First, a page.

More than 20,000 people and nearly 7,000 families in central Illinois receive food or other services from Central Illinois Foodbank and their affiliates and programs each week, according to a new study on hunger by Feeding America.
The study, “Hunger in America 2014,” looked at the food bank and its affiliates, gathering information of the demographics of those in need, as well as the number of people seeking help from these programs.
According to the report, the organization and its affiliates cover 21 counties in Illinois, including Morgan, Brown, Pike, Cass and Scott counties and serves 20,700 people — some of which may have been counted multiple times. Annually, it served 1,081,900 people and 357,100 families in 2013.
Of the people who received services, about 34 percent were 17 years older and under, 11.5 percent were 18 to 29, 23.2 percent were 30-49, 13.9 percent were 50 to 59, and 17.4 percent were 60 and older.
The annual income of a majority of the clients was $1 to $10,000, with about 39.6 percent of clients falling in this income bracket. About 27.7 percent of clients made between $10,001 and $20,000, and 19.9 percent made $20,001 to $30,000 and 4 percent made more than $30,000.
The clients who receive services also cope with their food shortages by eating food past their expiration date, selling or pawning items for money, watering down food or drinks, purchasing food in dented or damaged packages and receiving help from family in friends. The number one coping strategy among those surveyed was purchasing inexpensive and unhealthy foods, according to the report.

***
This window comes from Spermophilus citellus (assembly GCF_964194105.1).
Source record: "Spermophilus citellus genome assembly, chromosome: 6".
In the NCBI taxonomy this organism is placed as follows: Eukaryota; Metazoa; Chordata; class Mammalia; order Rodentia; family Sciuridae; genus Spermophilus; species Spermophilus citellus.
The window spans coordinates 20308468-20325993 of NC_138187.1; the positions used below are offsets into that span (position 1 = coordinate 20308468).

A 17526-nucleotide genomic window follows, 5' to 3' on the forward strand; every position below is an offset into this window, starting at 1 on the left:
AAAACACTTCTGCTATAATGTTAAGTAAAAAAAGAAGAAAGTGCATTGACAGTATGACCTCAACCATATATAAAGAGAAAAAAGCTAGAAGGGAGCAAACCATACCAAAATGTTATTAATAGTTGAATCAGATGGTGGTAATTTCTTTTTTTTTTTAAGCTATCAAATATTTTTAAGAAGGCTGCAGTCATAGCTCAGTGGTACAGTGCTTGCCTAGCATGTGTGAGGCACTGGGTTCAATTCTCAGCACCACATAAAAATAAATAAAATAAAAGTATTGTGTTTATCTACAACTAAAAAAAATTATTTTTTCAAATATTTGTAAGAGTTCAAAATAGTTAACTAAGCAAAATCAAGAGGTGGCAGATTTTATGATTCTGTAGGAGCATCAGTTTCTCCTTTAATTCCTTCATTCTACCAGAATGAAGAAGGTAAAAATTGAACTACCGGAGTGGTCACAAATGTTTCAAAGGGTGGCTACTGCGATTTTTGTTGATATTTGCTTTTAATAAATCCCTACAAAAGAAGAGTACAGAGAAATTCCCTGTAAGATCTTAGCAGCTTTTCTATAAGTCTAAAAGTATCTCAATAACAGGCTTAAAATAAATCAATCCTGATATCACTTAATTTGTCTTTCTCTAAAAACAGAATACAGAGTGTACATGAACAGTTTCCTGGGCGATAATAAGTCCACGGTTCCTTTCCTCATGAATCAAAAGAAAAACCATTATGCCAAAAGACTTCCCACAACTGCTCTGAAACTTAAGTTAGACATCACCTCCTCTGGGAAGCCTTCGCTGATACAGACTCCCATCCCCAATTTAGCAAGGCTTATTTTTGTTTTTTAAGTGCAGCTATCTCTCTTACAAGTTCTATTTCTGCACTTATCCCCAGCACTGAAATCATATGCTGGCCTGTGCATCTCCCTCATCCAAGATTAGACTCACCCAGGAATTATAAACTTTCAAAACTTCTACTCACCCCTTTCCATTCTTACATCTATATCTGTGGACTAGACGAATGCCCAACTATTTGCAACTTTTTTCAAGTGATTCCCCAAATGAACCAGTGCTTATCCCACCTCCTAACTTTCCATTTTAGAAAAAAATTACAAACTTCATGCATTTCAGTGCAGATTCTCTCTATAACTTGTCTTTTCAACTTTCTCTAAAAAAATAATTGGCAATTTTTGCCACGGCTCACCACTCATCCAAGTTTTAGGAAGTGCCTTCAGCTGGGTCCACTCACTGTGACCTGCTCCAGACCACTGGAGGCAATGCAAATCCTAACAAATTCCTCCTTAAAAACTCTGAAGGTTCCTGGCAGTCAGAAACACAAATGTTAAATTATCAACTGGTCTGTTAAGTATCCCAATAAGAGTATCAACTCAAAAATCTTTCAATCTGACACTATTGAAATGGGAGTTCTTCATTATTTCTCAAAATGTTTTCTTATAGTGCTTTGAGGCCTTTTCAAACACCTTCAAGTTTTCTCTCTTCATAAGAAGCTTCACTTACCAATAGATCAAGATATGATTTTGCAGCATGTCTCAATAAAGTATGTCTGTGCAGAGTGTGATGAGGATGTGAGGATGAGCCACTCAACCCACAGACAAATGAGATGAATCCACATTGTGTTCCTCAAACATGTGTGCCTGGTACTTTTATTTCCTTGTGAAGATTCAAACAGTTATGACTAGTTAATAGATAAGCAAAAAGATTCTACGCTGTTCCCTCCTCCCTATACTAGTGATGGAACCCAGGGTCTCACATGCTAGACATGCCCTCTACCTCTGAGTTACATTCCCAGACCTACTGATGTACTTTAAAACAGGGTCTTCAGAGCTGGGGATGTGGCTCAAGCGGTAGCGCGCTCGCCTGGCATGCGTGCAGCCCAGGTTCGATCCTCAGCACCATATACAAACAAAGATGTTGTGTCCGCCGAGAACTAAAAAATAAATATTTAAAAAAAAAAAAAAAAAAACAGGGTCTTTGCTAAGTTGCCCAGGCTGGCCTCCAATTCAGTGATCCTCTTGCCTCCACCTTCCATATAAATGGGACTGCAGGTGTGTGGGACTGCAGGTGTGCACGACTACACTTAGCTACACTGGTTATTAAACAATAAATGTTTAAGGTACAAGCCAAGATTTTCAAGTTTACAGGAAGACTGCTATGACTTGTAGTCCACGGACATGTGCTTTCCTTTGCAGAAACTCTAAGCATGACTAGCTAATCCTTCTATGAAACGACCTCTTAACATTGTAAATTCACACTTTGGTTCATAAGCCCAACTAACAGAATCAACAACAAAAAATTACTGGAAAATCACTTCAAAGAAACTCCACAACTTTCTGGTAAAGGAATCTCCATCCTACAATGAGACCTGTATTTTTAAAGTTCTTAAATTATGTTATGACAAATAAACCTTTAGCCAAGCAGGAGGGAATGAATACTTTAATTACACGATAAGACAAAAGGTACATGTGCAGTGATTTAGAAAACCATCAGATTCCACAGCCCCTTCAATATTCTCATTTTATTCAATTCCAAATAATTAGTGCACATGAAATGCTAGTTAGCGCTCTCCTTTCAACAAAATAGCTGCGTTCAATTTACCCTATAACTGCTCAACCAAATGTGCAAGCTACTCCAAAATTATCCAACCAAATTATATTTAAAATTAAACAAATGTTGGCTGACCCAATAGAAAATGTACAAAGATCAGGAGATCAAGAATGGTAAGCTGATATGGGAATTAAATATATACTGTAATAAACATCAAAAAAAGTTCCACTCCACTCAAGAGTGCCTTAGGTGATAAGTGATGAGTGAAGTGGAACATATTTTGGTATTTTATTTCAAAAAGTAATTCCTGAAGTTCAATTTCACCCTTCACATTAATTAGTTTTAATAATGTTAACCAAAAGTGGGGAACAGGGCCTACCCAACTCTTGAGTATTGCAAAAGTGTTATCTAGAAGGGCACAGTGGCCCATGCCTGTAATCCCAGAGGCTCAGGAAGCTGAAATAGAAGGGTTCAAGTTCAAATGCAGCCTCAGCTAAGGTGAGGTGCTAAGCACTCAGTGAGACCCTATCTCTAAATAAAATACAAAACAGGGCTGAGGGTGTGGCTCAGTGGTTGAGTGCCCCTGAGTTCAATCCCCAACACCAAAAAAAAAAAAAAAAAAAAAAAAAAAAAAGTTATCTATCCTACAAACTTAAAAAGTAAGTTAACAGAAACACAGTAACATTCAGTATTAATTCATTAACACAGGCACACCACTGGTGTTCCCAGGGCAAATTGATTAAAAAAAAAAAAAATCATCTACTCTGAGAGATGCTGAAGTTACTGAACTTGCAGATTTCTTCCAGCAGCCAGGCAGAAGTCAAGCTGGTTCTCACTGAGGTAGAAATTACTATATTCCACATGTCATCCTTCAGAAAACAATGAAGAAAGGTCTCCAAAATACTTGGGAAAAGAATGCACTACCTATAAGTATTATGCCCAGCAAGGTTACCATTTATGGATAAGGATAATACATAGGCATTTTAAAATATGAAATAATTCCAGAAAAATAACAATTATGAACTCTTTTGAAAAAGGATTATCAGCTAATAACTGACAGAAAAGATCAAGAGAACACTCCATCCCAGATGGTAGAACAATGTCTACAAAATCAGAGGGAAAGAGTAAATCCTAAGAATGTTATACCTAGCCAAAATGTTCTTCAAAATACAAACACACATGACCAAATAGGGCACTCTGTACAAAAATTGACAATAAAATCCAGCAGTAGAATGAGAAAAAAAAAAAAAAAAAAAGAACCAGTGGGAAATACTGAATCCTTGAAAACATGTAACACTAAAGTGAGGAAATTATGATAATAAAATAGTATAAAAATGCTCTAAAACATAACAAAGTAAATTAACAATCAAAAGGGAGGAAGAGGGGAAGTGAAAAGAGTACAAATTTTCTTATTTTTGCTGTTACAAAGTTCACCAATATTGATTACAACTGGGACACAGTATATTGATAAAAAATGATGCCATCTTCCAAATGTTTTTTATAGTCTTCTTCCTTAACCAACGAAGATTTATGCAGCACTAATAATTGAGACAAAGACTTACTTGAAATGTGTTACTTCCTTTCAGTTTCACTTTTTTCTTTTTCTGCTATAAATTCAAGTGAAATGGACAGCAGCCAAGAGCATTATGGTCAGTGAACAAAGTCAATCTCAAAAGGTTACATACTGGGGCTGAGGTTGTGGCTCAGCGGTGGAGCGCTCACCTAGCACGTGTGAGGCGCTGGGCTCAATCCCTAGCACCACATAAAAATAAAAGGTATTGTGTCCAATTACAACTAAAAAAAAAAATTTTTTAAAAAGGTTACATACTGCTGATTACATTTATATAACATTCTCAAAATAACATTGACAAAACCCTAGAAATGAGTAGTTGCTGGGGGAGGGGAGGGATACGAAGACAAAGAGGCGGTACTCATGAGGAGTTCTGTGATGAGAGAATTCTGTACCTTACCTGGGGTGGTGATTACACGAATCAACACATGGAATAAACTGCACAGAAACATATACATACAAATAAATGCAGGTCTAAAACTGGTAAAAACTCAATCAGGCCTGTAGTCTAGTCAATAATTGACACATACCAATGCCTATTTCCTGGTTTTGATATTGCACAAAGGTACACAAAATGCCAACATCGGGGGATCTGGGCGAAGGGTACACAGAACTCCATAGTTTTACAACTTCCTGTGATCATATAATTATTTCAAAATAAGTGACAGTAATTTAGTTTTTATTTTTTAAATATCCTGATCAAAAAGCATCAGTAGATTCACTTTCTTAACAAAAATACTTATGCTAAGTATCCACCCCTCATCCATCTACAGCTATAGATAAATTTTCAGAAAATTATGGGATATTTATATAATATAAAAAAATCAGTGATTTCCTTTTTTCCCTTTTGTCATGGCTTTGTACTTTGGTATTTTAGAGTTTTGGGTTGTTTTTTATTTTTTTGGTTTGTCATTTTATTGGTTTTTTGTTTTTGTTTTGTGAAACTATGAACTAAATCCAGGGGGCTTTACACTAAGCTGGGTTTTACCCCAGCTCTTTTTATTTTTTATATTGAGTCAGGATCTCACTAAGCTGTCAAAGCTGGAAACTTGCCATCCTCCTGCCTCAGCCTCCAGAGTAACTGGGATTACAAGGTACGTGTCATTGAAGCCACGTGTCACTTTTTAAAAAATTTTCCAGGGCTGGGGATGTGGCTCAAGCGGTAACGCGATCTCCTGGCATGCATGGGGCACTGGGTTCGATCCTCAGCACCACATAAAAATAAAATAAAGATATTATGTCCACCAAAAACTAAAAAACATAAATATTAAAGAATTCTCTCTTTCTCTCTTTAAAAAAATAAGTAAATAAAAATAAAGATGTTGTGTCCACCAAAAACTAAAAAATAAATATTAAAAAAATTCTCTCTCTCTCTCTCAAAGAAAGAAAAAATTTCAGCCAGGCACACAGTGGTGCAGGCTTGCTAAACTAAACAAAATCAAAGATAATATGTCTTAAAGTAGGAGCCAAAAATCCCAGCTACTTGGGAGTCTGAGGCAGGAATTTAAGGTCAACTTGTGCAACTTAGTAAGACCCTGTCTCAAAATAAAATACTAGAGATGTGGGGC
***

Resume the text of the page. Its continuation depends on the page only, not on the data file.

With the number of people receiving services, it is becoming more difficult for the organizations to supply goods and services. About 13.4 percent of organizations said they do not have enough money to continue services, 11.9 percent said they did not have enough food, 7.5 percent said they did not have enough support, and 1.5 percent said the community did not need the services they provided.
In the past 12 months, about 20 percent of programs had to turn people away for some reason: 18.2 percent because they ran out of food, 42.4 percent because the client came more than the program allowed, 24.2 percent because the client lived outside the service area, 6.1 percent of their clients were turned away because their income was too high, and 36.4 percent were turned away for other reasons.
Most programs in the study had just enough food to meet the needs of their clients. About 61 percent could meet the needs of those they served, and 19.5 percent had more food than they needed or had less food than they needed.
The most requested food that clients were not able to receive were fresh fruits and vegetables, with 64.2 percent of clients requesting those items, and 68.9 percent of programs claim the healthier food is too expensive to buy.
Samantha McDaniel can be reached at 217-245-6121, ext. 1233, or on Twitter @JCNews_samantha.